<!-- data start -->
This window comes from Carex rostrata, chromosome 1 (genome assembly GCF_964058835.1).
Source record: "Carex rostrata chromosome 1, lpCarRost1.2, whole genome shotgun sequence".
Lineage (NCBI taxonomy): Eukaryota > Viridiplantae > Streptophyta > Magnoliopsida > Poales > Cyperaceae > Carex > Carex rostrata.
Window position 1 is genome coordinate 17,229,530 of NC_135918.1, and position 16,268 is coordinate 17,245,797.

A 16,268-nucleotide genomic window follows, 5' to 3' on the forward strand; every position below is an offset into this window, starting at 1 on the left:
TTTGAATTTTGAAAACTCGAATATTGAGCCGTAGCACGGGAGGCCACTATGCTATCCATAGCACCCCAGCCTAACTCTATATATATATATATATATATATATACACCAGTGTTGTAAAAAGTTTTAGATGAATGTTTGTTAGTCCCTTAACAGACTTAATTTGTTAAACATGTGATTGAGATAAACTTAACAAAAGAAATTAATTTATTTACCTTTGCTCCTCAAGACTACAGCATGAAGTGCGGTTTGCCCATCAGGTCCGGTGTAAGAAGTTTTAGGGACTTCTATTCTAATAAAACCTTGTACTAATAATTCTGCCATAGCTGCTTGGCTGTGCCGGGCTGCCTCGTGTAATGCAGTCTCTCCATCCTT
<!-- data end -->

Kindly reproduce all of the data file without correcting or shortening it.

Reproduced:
This window comes from Carex rostrata, chromosome 1 (genome assembly GCF_964058835.1).
Source record: "Carex rostrata chromosome 1, lpCarRost1.2, whole genome shotgun sequence".
Lineage (NCBI taxonomy): Eukaryota > Viridiplantae > Streptophyta > Magnoliopsida > Poales > Cyperaceae > Carex > Carex rostrata.
Window position 1 is genome coordinate 17,229,530 of NC_135918.1, and position 16,268 is coordinate 17,245,797.

A 16,268-nucleotide genomic window follows, 5' to 3' on the forward strand; every position below is an offset into this window, starting at 1 on the left:
TTTGAATTTTGAAAACTCGAATATTGAGCCGTAGCACGGGAGGCCACTATGCTATCCATAGCACCCCAGCCTAACTCTATATATATATATATATATATATATACACCAGTGTTGTAAAAAGTTTTAGATGAATGTTTGTTAGTCCCTTAACAGACTTAATTTGTTAAACATGTGATTGAGATAAACTTAACAAAAGAAATTAATTTATTTACCTTTGCTCCTCAAGACTACAGCATGAAGTGCGGTTTGCCCATCAGGTCCGGTGTAAGAAGTTTTAGGGACTTCTATTCTAATAAAACCTTGTACTAATAATTCTGCCATAGCTGCTTGGCTGTGCCGGGCTGCCTCGTGTAATGCAGTCTCTCCATCCTT